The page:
The news that Mike Pompeo is set to replace Rex Tillerson immediately dominated Tuesday's news cycle, leading us to take a look at Pompeo's resume. Who exactly is our new secretary of state? Prior to his stint with the CIA, Pompeo served as the U.S. Representative for Kansas's 4th congressional district from 2011 to 2017. Outside of politics, he started and served as CEO of Thayer Aerospace until selling it in 2006.
Well, with Gary Cohn out the door, investors weighing the threat of a global trade war and a new head of the Fed at the helm, it looks like March Madness is set to extend beyond basketball and into the markets this year. Fortunately, as part of our Trading Strategies roundtable, we've assembled a panel of experts to help you find a little luck in your portfolio. This month's panel includes: TheStreet's founder and ActionAlertsPlus.com manager served as host.
Have your burger with a side of AI? The greasiest part of your favorite fast meal could be about to get a little more automated. Miso Robotics Inc. recently unveiled "Flippy," the world's first autonomous robotic kitchen assistant, is joining the staff of CaliBurger in Pasadena, California. Flippy is capable of flipping burger patties and removing them from the grill. Does this mean your neighborhood fry cook could be out of a job? Not necessarily.
Muck Rack makes it simple to find people, tweets, or articles that mention any name, keyword, company, hashtag etc. We've compiled this guide to help you make the most of your search.
Selecting a term
Start searching tweets, articles from media outlets, articles mentioned in tweets, journalists'
names, titles and bios with some suggested searches:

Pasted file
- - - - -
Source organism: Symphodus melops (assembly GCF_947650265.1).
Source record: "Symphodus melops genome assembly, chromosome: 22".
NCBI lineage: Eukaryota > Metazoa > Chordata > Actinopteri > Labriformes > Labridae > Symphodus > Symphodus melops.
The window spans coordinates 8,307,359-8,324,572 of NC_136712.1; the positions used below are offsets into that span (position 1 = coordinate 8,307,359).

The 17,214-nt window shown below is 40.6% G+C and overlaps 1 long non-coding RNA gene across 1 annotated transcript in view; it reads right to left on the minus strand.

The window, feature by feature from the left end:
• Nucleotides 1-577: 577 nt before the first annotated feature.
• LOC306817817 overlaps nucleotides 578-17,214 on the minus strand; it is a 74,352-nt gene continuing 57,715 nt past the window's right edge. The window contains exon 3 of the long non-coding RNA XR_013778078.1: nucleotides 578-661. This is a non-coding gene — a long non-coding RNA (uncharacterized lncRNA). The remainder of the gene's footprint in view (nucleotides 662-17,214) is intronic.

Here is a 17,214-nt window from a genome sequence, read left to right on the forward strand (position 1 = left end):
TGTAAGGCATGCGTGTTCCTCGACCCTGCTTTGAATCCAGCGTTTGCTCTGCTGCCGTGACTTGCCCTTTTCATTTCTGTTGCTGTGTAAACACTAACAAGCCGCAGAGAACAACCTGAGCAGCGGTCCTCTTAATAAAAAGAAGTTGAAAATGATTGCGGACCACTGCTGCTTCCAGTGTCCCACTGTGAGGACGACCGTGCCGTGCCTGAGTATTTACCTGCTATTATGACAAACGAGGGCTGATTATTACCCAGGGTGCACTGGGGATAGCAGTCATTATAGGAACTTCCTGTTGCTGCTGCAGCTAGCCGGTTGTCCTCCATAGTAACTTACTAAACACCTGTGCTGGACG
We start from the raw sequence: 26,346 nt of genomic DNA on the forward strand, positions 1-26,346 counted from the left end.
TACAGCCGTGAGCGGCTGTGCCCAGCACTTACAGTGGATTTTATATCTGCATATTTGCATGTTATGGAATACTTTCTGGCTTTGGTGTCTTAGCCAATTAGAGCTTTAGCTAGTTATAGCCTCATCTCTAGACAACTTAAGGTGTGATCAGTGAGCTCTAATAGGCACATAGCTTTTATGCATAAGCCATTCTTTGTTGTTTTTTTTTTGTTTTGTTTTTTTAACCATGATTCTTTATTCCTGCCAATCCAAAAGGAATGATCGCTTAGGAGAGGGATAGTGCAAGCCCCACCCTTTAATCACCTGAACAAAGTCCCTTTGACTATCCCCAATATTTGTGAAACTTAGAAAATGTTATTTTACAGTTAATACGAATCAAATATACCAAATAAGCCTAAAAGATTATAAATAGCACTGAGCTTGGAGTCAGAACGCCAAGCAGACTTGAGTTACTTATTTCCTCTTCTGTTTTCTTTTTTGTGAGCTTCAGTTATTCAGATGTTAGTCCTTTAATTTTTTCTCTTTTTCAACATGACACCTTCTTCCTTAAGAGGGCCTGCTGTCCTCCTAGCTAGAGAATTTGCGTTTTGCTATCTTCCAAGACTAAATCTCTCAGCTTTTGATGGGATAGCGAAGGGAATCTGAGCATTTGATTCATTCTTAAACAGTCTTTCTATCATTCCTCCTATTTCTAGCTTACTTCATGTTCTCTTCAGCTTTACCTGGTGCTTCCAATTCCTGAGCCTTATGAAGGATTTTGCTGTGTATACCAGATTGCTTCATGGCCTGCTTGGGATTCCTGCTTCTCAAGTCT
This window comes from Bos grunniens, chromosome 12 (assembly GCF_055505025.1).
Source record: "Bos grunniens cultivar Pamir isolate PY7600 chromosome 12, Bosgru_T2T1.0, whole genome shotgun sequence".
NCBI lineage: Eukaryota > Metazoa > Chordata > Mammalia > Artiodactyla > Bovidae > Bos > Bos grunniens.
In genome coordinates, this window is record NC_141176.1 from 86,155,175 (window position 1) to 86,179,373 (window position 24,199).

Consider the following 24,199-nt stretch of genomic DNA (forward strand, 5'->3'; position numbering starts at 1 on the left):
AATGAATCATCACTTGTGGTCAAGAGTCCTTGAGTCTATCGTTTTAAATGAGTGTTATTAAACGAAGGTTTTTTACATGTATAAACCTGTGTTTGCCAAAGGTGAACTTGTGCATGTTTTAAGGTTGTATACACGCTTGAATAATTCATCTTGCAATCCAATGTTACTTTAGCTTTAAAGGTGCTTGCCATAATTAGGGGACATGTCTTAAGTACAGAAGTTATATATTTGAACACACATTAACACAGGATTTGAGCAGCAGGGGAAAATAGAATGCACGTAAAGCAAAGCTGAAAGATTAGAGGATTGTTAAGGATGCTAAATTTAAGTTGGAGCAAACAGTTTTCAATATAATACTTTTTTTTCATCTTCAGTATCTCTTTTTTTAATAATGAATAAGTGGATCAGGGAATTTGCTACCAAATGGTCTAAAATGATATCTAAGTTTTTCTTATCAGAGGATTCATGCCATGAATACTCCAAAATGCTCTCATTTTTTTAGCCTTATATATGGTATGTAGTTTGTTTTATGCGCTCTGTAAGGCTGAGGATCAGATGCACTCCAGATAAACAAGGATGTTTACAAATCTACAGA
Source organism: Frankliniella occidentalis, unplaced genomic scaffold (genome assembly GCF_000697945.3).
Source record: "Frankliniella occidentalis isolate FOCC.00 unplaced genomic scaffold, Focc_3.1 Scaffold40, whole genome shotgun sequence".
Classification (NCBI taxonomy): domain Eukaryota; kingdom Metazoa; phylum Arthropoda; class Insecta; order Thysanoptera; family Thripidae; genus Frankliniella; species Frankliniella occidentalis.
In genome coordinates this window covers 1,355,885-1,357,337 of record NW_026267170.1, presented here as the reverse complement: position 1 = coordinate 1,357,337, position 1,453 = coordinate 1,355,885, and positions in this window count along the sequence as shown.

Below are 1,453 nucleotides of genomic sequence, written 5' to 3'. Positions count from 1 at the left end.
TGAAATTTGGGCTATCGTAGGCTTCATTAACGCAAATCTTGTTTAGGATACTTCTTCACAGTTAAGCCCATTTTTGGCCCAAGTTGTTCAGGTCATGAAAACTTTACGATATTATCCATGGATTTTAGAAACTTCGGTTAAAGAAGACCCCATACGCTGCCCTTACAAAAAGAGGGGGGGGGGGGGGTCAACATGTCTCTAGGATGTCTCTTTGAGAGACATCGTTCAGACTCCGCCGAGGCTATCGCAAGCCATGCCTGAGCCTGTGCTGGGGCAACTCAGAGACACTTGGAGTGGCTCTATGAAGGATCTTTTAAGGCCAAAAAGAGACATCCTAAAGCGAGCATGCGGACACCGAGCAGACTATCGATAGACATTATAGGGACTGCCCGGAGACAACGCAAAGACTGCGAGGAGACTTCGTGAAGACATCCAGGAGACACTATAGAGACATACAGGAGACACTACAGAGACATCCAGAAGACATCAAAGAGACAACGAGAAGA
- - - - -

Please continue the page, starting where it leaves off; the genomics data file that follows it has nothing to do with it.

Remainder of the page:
Companies or Topics (e.g. iPhone, Microsoft)
Phrases (e.g. "cloud computing") — use quotes to keep the terms together
Twitter handles (e.g. @username) — returns those who have mentioned or replied to
Names (e.g. "David Pogue")
Hashtags (e.g. #sxsw, #london2012)
Bio details (e.g. vegan, Olympics, father)
Muck Rack's Advanced Search allows for many boolean operators.
Find results that mention multiple specified terms, use AND or
+. For example, ensure each result contains both Elon Musk and Mark Zuckerberg by
searching Musk AND Zuckerberg or Musk + Zuckerberg.
Use the operators OR or , to broaden your search when you'd like either of
multiple terms to appear in results. (This is the default behavior of our search when no operators
are used). For example, results will contain either cake or cookie by searching cake OR cookie or cake,cookie
Use NOT or - to subtract results from your search. For
example, searching Disney will yield results about the Walt Disney Company as well as Walt Disney
World Resort. To exclude mentions of Disney World, search for Disney -World or Disney
When using one of these operators with a phrase, enclose it in quotation marks. For example, you can
find results about smartphones excluding Apple's iPhone 4S by searching smartphone -"iPhone
Exact case matching or punctuation
If you're searching for a brand name or keyword that relies on specific punctuation marks or capitalization, you can
find results that match your exact query by adding matchcase: before the keyword you're searching for, like matchcase:E*TRADE .
Use parentheses to separate multiple
boolean phrases. For example, to find journalists talking about having fun in Disney World or
Disneyland, search for ("disney world" OR disneyland) AND fun.
An asterisk can be used to search for any variation of a root word truncated by the asterisk. For example, searching for admin* will return results for administrator, administration, administer, administered, etc.
A near operator is an AND operator where you can control the distance between the words. You can vary the distance the near operation uses by adding a forward slash and number (between 0-99) such as strawberries NEAR/10 "whipped cream", which means the strawberries must exist within 10 words of "whipped cream".